Babe Ruth set the pattern. Today, Shohei Ohtani is making history.

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Not since Babe Ruth has a baseball player been able to pitch and hit at an elite level in the major leagues. Not before Shohei Ohtani, of course.

He was a star in his native Japan, playing for the Hokkaido Nippon-Ham Fighters before crossing the Pacific to play for the Los Angeles Angels in 2018. Expectations for Ohtani were high, but after his promising debut was marred by injuries, no one thought he would return to have a 2021 season for the record books.

Jeff Fletcher, Los Angeles Angels drummer for the Southern California News Group, reviews Ohtani’s career so far in “Sho-time: The Inside Story of Shohei Ohtani and the Greatest Baseball Season Ever Played.”

Ohtani is considered a “unicorn”, an athlete with a rare gift. At his best as a pitcher, he throws fastballs over 100 mph. Offensively, he is able to smash 470-foot homers and steal bases with ease. All that, and he’s only 20 years old. He’s a talent unlike anything the league has seen in the modern era.

Fletcher gives a brief history of Ohtani’s early life in Japan, taking note of Ohtani’s fierce love for the game and examining the decisions that led to his jump to the American League. His reputation preceded him, thanks in part to a jaw-dropping viral YouTube video from 2016 showing Ohtani smashing a home run through the Tokyo Dome roof.

“Sho-time” is about how Ohtani narrowed down the suitors and surprised everyone by picking the Angels, who were thrilled because signing a two-way player is essentially getting two stars for the price of one. . But they were also concerned about the amount of use of him, fearing he would be hurt.

“The Angels had treated Ohtani like a fragile artifact for most of his first three major league seasons,” says Fletcher, “and you couldn’t blame them. It had been a century since anyone had been able to pitch and to hit at a high level in the majors. Even when Babe Ruth did it in 1918 and 1919, he said the physical demands were too great.

Their concern was justified. It would take two surgeries and extensive rehabilitation for Ohtani to fully return to the game after playing partial seasons in 2019 and 2020.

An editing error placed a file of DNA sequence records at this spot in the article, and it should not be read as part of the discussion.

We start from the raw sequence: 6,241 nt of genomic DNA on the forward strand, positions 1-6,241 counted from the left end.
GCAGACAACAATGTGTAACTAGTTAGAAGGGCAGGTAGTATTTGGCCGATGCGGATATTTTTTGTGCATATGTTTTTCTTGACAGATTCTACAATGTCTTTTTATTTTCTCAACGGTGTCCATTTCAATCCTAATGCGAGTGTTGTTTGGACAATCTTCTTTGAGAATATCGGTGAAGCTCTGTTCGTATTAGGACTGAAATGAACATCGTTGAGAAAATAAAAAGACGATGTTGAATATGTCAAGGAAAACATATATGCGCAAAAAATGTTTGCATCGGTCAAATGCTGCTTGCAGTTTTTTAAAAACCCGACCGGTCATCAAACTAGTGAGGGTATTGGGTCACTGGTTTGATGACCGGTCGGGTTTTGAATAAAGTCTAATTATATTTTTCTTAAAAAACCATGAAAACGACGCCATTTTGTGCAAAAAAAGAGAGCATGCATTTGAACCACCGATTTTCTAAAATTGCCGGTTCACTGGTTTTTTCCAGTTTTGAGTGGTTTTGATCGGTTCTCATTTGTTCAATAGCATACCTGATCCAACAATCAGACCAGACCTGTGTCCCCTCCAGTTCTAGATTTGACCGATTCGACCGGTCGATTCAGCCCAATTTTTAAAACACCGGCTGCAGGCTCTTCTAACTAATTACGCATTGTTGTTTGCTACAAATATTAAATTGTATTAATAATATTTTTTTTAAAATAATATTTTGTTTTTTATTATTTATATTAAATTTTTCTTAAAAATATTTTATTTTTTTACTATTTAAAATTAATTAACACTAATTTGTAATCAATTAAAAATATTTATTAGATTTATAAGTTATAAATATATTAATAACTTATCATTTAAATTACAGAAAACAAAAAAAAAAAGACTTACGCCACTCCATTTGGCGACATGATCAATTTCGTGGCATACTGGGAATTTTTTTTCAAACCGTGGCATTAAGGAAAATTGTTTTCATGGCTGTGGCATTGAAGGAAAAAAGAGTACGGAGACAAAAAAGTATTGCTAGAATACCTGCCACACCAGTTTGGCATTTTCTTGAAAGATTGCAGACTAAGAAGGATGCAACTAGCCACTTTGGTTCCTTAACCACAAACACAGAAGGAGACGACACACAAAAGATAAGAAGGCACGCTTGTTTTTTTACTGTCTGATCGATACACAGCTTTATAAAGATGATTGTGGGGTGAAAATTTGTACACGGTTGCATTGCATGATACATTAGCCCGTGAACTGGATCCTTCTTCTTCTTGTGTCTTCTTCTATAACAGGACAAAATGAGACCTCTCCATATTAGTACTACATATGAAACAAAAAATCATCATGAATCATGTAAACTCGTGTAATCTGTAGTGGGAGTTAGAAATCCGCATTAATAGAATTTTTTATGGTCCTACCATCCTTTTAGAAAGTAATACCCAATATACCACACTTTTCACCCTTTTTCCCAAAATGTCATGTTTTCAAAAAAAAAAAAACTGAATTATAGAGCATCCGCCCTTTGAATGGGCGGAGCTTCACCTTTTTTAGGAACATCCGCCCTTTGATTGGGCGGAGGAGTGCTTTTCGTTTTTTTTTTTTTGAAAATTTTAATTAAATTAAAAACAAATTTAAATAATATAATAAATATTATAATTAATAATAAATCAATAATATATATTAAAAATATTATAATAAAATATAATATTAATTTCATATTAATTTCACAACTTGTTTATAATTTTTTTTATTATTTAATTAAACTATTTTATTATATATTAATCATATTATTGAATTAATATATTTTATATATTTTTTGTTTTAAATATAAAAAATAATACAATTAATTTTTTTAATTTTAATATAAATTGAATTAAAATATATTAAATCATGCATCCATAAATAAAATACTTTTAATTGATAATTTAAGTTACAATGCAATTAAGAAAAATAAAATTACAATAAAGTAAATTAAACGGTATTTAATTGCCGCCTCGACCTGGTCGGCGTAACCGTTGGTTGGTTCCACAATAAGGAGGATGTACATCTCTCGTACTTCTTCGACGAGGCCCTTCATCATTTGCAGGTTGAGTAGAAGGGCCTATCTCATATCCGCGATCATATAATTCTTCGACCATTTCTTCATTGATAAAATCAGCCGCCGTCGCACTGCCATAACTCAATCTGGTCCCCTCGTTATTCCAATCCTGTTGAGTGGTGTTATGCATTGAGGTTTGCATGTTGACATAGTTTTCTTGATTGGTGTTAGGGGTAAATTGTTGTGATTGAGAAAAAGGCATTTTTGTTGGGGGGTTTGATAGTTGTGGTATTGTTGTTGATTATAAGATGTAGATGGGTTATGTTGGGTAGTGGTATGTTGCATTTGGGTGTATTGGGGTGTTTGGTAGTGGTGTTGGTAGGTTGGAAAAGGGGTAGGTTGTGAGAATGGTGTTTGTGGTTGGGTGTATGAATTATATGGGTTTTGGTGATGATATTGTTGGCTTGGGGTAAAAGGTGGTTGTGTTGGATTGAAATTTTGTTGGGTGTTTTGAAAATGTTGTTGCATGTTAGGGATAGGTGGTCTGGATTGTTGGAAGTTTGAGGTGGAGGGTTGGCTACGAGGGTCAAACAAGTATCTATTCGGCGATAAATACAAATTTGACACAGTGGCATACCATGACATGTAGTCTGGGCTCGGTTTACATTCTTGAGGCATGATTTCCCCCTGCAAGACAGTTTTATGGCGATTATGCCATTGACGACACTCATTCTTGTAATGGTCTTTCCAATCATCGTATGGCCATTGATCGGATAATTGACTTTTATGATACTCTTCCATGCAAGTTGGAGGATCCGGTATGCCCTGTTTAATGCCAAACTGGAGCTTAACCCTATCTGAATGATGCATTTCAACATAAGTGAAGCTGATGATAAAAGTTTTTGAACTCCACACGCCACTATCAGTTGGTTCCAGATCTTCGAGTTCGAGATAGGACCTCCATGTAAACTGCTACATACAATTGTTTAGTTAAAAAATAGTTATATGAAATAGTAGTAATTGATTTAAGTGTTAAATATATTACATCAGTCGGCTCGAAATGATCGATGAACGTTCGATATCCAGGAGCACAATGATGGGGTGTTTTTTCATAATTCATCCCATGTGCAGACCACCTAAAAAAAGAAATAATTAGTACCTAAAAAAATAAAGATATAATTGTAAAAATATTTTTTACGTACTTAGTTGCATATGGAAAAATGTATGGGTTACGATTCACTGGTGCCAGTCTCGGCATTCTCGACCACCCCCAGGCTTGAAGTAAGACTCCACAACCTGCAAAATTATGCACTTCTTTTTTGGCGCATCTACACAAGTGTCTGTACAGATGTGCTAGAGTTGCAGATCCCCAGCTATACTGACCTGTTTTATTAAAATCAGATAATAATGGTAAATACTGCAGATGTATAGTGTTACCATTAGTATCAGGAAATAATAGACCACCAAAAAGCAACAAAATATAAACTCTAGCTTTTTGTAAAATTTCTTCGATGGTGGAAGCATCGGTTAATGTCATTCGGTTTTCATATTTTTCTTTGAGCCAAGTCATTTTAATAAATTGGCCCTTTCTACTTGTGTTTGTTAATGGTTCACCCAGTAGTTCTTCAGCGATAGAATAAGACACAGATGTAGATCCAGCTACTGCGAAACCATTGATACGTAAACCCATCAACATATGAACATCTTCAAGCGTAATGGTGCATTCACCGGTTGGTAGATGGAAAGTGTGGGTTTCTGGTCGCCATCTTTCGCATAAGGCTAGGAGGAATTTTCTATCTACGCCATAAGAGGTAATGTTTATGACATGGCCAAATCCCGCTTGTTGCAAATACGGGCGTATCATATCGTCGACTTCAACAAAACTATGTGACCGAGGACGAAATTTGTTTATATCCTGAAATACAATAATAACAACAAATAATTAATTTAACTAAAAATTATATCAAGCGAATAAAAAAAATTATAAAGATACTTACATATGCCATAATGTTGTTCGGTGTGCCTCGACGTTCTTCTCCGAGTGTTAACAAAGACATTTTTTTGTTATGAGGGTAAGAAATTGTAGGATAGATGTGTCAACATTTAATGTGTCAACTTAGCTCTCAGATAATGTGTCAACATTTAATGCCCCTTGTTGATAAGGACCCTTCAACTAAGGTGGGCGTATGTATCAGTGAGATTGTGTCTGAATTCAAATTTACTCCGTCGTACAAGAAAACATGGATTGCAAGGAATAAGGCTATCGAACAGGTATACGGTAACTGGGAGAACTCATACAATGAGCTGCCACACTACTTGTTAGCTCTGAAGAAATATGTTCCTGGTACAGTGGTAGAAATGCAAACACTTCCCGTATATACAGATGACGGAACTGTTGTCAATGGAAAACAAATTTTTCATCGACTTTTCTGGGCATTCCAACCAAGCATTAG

During the 2021 season, Ohtani silenced the whispers about his ability to be a two-way player by hitting a total of 46 homers and as a pitcher allowing an average of 3.18 runs per game – astonishing numbers, especially since he always played on the mound and at the plate in the same games. He was the silver lining to an otherwise lackluster season for the Angels, and his star power drew crowds.

Audiences are understandably curious about Ohtani’s inner world, but Fletcher’s book will do little to satisfy that desire. Ohtani’s quotes are mostly taken from his scripted responses to the media. However, Joe Maddon, the Angels’ manager during the 2021 season, is quoted in the book’s foreword as saying, “He doesn’t like to lose. At the same time, he is humble, polite and kind. There is an old school component to him.

That down-to-earth, hardworking nature sings through Fletcher’s book. Ohtani’s ill-fated 2019 and 2020 seasons demonstrate that even rising legends aren’t infallible. Perhaps even more than his raw talent, his willingness to come back from injuries is admirable.

It may seem premature to write a book about a player who is still in the early years of his career. Fletcher guides readers along the signposts of Ohtani’s ascent with thoroughness and respect. “Sho-time” serves as a mile marker in what is likely to be a prolific run. The writing doesn’t bring Ohtani’s electric game to life, but it communicates its uniqueness, which is sure to excite readers to watch a unique talent play the ball.

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